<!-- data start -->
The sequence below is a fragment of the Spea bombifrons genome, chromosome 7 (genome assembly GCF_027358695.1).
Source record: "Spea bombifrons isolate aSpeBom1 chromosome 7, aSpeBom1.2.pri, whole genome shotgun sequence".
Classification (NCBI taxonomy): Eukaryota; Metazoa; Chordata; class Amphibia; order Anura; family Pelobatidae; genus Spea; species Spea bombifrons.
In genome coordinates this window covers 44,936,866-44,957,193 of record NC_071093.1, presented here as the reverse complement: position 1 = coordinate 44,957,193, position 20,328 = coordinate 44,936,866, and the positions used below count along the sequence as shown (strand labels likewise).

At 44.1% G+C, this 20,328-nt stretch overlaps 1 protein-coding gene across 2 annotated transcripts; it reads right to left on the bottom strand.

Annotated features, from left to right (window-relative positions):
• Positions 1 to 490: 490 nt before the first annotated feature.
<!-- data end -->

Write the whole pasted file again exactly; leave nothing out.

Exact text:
The sequence below is a fragment of the Spea bombifrons genome, chromosome 7 (genome assembly GCF_027358695.1).
Source record: "Spea bombifrons isolate aSpeBom1 chromosome 7, aSpeBom1.2.pri, whole genome shotgun sequence".
Classification (NCBI taxonomy): Eukaryota; Metazoa; Chordata; class Amphibia; order Anura; family Pelobatidae; genus Spea; species Spea bombifrons.
In genome coordinates this window covers 44,936,866-44,957,193 of record NC_071093.1, presented here as the reverse complement: position 1 = coordinate 44,957,193, position 20,328 = coordinate 44,936,866, and the positions used below count along the sequence as shown (strand labels likewise).

At 44.1% G+C, this 20,328-nt stretch overlaps 1 protein-coding gene across 2 annotated transcripts; it reads right to left on the bottom strand.

Annotated features, from left to right (window-relative positions):
• Positions 1 to 490: 490 nt before the first annotated feature.